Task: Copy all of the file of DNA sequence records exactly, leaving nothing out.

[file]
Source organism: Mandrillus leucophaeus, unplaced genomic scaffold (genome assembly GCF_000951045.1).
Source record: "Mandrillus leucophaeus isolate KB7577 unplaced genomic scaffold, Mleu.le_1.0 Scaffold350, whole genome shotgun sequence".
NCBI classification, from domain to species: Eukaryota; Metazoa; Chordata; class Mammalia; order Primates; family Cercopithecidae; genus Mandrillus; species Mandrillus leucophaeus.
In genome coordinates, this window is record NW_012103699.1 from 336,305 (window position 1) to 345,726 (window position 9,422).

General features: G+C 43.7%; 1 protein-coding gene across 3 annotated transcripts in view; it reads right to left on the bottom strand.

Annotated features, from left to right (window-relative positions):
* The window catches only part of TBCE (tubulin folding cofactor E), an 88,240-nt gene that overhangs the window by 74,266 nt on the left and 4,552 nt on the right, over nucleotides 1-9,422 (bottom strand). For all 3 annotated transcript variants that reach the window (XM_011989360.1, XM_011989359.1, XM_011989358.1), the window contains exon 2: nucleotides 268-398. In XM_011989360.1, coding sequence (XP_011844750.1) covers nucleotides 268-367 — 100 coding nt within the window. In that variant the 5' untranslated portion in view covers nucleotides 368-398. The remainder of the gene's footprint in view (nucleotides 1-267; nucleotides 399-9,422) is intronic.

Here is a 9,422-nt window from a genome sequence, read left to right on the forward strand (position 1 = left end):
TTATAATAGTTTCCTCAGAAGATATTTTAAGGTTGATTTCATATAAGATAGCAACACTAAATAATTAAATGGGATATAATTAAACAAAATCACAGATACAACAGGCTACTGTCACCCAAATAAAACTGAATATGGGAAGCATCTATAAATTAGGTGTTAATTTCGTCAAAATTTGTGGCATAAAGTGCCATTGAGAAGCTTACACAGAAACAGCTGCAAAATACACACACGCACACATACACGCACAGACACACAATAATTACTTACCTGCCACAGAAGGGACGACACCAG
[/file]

Source organism: Mandrillus leucophaeus, unplaced genomic scaffold (genome assembly GCF_000951045.1).
Source record: "Mandrillus leucophaeus isolate KB7577 unplaced genomic scaffold, Mleu.le_1.0 Scaffold350, whole genome shotgun sequence".
NCBI classification, from domain to species: Eukaryota; Metazoa; Chordata; class Mammalia; order Primates; family Cercopithecidae; genus Mandrillus; species Mandrillus leucophaeus.
In genome coordinates, this window is record NW_012103699.1 from 336,305 (window position 1) to 345,726 (window position 9,422).

General features: G+C 43.7%; 1 protein-coding gene across 3 annotated transcripts in view; it reads right to left on the bottom strand.

Annotated features, from left to right (window-relative positions):
* The window catches only part of TBCE (tubulin folding cofactor E), an 88,240-nt gene that overhangs the window by 74,266 nt on the left and 4,552 nt on the right, over nucleotides 1-9,422 (bottom strand). For all 3 annotated transcript variants that reach the window (XM_011989360.1, XM_011989359.1, XM_011989358.1), the window contains exon 2: nucleotides 268-398. In XM_011989360.1, coding sequence (XP_011844750.1) covers nucleotides 268-367 — 100 coding nt within the window. In that variant the 5' untranslated portion in view covers nucleotides 368-398. The remainder of the gene's footprint in view (nucleotides 1-267; nucleotides 399-9,422) is intronic.

Here is a 9,422-nt window from a genome sequence, read left to right on the forward strand (position 1 = left end):
TTATAATAGTTTCCTCAGAAGATATTTTAAGGTTGATTTCATATAAGATAGCAACACTAAATAATTAAATGGGATATAATTAAACAAAATCACAGATACAACAGGCTACTGTCACCCAAATAAAACTGAATATGGGAAGCATCTATAAATTAGGTGTTAATTTCGTCAAAATTTGTGGCATAAAGTGCCATTGAGAAGCTTACACAGAAACAGCTGCAAAATACACACACGCACACATACACGCACAGACACACAATAATTACTTACCTGCCACAGAAGGGACGACACCAG